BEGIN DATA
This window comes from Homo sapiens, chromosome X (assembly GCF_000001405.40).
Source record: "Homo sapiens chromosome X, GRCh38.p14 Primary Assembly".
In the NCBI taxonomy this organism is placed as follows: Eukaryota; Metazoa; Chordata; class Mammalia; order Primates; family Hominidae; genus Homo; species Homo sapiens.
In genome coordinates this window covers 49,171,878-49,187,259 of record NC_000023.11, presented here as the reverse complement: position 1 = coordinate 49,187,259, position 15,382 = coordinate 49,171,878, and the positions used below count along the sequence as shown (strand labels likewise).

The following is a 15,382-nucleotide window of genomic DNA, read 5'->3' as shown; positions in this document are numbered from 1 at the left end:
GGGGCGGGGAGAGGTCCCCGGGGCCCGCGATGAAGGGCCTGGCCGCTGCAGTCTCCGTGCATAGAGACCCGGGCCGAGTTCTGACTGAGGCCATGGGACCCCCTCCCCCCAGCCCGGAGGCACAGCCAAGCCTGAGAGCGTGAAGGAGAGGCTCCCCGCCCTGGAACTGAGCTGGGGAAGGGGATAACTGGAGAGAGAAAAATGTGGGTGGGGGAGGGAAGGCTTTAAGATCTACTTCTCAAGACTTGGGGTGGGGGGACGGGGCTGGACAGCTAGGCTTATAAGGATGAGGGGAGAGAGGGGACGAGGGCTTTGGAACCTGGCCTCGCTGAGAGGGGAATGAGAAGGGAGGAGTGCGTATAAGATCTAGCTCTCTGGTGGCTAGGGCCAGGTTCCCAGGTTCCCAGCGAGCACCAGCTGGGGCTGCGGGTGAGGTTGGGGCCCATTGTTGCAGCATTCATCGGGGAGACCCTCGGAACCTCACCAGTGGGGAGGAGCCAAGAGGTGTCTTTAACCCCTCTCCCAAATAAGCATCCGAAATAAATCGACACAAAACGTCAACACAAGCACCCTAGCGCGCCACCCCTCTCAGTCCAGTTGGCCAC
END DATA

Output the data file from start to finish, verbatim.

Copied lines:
This window comes from Homo sapiens, chromosome X (assembly GCF_000001405.40).
Source record: "Homo sapiens chromosome X, GRCh38.p14 Primary Assembly".
In the NCBI taxonomy this organism is placed as follows: Eukaryota; Metazoa; Chordata; class Mammalia; order Primates; family Hominidae; genus Homo; species Homo sapiens.
In genome coordinates this window covers 49,171,878-49,187,259 of record NC_000023.11, presented here as the reverse complement: position 1 = coordinate 49,187,259, position 15,382 = coordinate 49,171,878, and the positions used below count along the sequence as shown (strand labels likewise).

The following is a 15,382-nucleotide window of genomic DNA, read 5'->3' as shown; positions in this document are numbered from 1 at the left end:
GGGGCGGGGAGAGGTCCCCGGGGCCCGCGATGAAGGGCCTGGCCGCTGCAGTCTCCGTGCATAGAGACCCGGGCCGAGTTCTGACTGAGGCCATGGGACCCCCTCCCCCCAGCCCGGAGGCACAGCCAAGCCTGAGAGCGTGAAGGAGAGGCTCCCCGCCCTGGAACTGAGCTGGGGAAGGGGATAACTGGAGAGAGAAAAATGTGGGTGGGGGAGGGAAGGCTTTAAGATCTACTTCTCAAGACTTGGGGTGGGGGGACGGGGCTGGACAGCTAGGCTTATAAGGATGAGGGGAGAGAGGGGACGAGGGCTTTGGAACCTGGCCTCGCTGAGAGGGGAATGAGAAGGGAGGAGTGCGTATAAGATCTAGCTCTCTGGTGGCTAGGGCCAGGTTCCCAGGTTCCCAGCGAGCACCAGCTGGGGCTGCGGGTGAGGTTGGGGCCCATTGTTGCAGCATTCATCGGGGAGACCCTCGGAACCTCACCAGTGGGGAGGAGCCAAGAGGTGTCTTTAACCCCTCTCCCAAATAAGCATCCGAAATAAATCGACACAAAACGTCAACACAAGCACCCTAGCGCGCCACCCCTCTCAGTCCAGTTGGCCAC